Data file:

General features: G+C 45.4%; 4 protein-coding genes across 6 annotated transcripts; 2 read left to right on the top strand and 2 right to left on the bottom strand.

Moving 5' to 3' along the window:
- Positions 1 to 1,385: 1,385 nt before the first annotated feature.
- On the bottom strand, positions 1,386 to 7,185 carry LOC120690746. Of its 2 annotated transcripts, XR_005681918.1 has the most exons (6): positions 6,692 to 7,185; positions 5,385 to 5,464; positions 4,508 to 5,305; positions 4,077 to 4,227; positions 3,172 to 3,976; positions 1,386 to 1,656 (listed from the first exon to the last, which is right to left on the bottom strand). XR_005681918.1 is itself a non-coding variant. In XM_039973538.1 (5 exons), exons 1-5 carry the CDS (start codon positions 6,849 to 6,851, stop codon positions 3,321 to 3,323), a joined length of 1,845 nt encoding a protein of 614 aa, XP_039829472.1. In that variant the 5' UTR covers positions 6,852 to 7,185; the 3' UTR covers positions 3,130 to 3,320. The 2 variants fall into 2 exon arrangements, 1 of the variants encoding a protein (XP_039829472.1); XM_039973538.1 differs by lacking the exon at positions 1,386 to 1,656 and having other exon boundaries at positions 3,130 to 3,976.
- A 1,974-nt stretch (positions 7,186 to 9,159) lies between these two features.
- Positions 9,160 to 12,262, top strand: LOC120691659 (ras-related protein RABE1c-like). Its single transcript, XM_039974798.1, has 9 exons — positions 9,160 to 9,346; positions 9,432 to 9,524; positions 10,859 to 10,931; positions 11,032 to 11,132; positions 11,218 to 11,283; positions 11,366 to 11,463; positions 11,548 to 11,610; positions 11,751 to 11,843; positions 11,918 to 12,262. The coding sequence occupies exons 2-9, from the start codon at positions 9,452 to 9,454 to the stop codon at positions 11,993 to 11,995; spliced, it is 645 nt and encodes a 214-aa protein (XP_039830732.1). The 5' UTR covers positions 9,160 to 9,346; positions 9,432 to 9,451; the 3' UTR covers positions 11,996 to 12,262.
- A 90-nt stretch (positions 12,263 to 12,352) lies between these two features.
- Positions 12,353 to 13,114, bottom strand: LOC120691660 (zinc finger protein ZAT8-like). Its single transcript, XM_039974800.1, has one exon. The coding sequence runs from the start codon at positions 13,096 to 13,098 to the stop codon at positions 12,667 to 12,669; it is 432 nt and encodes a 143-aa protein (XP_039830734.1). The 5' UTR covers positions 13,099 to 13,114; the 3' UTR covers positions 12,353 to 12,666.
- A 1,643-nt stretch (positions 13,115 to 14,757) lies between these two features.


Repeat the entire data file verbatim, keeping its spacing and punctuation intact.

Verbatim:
General features: G+C 45.4%; 4 protein-coding genes across 6 annotated transcripts; 2 read left to right on the top strand and 2 right to left on the bottom strand.

Moving 5' to 3' along the window:
- Positions 1 to 1,385: 1,385 nt before the first annotated feature.
- On the bottom strand, positions 1,386 to 7,185 carry LOC120690746. Of its 2 annotated transcripts, XR_005681918.1 has the most exons (6): positions 6,692 to 7,185; positions 5,385 to 5,464; positions 4,508 to 5,305; positions 4,077 to 4,227; positions 3,172 to 3,976; positions 1,386 to 1,656 (listed from the first exon to the last, which is right to left on the bottom strand). XR_005681918.1 is itself a non-coding variant. In XM_039973538.1 (5 exons), exons 1-5 carry the CDS (start codon positions 6,849 to 6,851, stop codon positions 3,321 to 3,323), a joined length of 1,845 nt encoding a protein of 614 aa, XP_039829472.1. In that variant the 5' UTR covers positions 6,852 to 7,185; the 3' UTR covers positions 3,130 to 3,320. The 2 variants fall into 2 exon arrangements, 1 of the variants encoding a protein (XP_039829472.1); XM_039973538.1 differs by lacking the exon at positions 1,386 to 1,656 and having other exon boundaries at positions 3,130 to 3,976.
- A 1,974-nt stretch (positions 7,186 to 9,159) lies between these two features.
- Positions 9,160 to 12,262, top strand: LOC120691659 (ras-related protein RABE1c-like). Its single transcript, XM_039974798.1, has 9 exons — positions 9,160 to 9,346; positions 9,432 to 9,524; positions 10,859 to 10,931; positions 11,032 to 11,132; positions 11,218 to 11,283; positions 11,366 to 11,463; positions 11,548 to 11,610; positions 11,751 to 11,843; positions 11,918 to 12,262. The coding sequence occupies exons 2-9, from the start codon at positions 9,452 to 9,454 to the stop codon at positions 11,993 to 11,995; spliced, it is 645 nt and encodes a 214-aa protein (XP_039830732.1). The 5' UTR covers positions 9,160 to 9,346; positions 9,432 to 9,451; the 3' UTR covers positions 11,996 to 12,262.
- A 90-nt stretch (positions 12,263 to 12,352) lies between these two features.
- Positions 12,353 to 13,114, bottom strand: LOC120691660 (zinc finger protein ZAT8-like). Its single transcript, XM_039974800.1, has one exon. The coding sequence runs from the start codon at positions 13,096 to 13,098 to the stop codon at positions 12,667 to 12,669; it is 432 nt and encodes a 143-aa protein (XP_039830734.1). The 5' UTR covers positions 13,099 to 13,114; the 3' UTR covers positions 12,353 to 12,666.
- A 1,643-nt stretch (positions 13,115 to 14,757) lies between these two features.